ISH ADA-01 Critical role of telomerase in regulating cerebral vascular function and redox environment

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Abstract

Objective:

Flow mediated dilation (FMD) is the most physiological relevant form of endothelial-mediated vasodilation. Our laboratory has previously shown that telomerase, a ribo-nucleoprotein that counteracts telomere shortening, has a protective effect on endothelial function under conditions of oxidative stress in the human microcirculation. In the presence of coronary artery disease, decreased telomerase activity contributes to a shift in the mediator of FMD from atheroprotective nitric oxide (NO) to pro-inflammatory and atherogenic hydrogen peroxide (H2O2). Endothelial dysfunction in the cerebral vasculature has been directly linked to cerebral microbleeds and cognitive decline in models of stroke and dementia, thus we hypothesized that TERT plays a critical role in maintaining normal NO-mediated vasodilation in the cerebral vasculature.

Design and Method:

Using Crisp/Cas9 we generated a novel deletion model for TERT (the catalytic subunit of telomerase) in rats on the WKY background. Middle cerebral arteries (MCA) were isolated from wildtype (WT) and TERT−/− rats, prepared for videomicroscopy, and FMD was measured. The mediator of FMD was determined using a pharmacological inhibitor of NO-synthase (L-NAME) and a scavenger of H2O2 (PEG-catalase).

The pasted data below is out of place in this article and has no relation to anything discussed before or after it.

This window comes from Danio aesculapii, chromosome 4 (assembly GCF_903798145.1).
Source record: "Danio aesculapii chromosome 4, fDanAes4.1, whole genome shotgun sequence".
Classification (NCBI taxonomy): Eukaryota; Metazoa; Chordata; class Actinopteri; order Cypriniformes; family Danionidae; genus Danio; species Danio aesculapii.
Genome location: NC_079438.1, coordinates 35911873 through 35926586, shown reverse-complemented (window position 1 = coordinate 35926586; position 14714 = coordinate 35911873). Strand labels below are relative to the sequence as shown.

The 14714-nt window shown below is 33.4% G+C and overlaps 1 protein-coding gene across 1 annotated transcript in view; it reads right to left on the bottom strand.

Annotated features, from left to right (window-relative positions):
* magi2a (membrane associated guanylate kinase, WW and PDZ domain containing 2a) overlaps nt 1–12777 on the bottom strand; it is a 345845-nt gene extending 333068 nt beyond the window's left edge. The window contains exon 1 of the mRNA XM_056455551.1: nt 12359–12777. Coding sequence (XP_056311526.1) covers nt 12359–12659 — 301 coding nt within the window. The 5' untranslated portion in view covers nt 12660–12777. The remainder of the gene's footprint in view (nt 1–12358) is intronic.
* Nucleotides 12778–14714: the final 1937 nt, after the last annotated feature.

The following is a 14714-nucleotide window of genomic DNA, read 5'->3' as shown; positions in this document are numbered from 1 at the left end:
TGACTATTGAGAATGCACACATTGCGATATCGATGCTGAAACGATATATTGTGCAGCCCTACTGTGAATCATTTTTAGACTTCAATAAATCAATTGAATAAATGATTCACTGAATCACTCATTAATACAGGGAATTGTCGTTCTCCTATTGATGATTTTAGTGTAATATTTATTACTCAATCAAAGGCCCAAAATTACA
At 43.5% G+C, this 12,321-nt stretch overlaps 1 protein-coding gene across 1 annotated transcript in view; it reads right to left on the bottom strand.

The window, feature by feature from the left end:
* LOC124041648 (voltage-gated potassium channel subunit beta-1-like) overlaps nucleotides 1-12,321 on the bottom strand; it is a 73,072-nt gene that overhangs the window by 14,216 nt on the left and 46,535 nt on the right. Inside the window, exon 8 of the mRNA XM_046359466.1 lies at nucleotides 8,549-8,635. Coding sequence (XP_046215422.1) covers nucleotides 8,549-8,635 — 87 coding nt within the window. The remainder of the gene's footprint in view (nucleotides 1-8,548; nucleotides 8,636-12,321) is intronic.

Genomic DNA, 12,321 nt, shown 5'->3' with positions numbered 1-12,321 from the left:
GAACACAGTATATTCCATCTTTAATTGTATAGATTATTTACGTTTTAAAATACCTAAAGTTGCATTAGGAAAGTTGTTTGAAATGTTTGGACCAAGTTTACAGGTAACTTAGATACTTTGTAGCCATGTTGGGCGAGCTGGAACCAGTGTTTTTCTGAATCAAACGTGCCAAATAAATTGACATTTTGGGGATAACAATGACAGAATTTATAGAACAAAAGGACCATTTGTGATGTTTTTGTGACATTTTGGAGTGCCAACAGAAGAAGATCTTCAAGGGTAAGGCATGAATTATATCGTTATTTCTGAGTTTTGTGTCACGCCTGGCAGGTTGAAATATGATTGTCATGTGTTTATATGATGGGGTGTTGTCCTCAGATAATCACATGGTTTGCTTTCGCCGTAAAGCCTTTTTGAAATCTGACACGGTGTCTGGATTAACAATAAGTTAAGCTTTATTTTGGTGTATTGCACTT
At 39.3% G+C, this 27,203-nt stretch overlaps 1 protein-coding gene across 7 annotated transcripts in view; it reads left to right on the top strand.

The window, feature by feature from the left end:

Results:

No changes in the magnitude of FMD were observed in MCA from TERT−/− compared to WT rats (max dilation: TERT−/− 71.97 ± 14.7% vs. WT 80.9 ± 10.6%; n≥3; p > 0.05 two way ANOVA RM). In WT animals, pre-incubation with L-NAME abolished FMD while PEG-catalase had no effect on FMD (max dilation: L-NAME -5.8 ± 7%; Peg-catalase 76.6 ± 8.6%; n≥3; p < 0.05). Conversely, in TERT−/− animals FMD was not affected in the presence of L-NAME but abolished in presence of Peg-catalase (max dilation: L-NAME 57.8.0 ± 16.5%; Peg-catalase −4.3 ± 2.4%; n≥3; p < 0.05).

Conclusions:

Telomerase deficiency causes a switch in the vasoactive mediator of FMD from NO to H2O2, creating a pro-oxidative environment in the cerebral vasculature. Understanding the regulatory role of telomerase in mediating this mechanistic switch may provide a novel therapeutic strategy for the treatment or prevention of cerebrovascular dysfunction.

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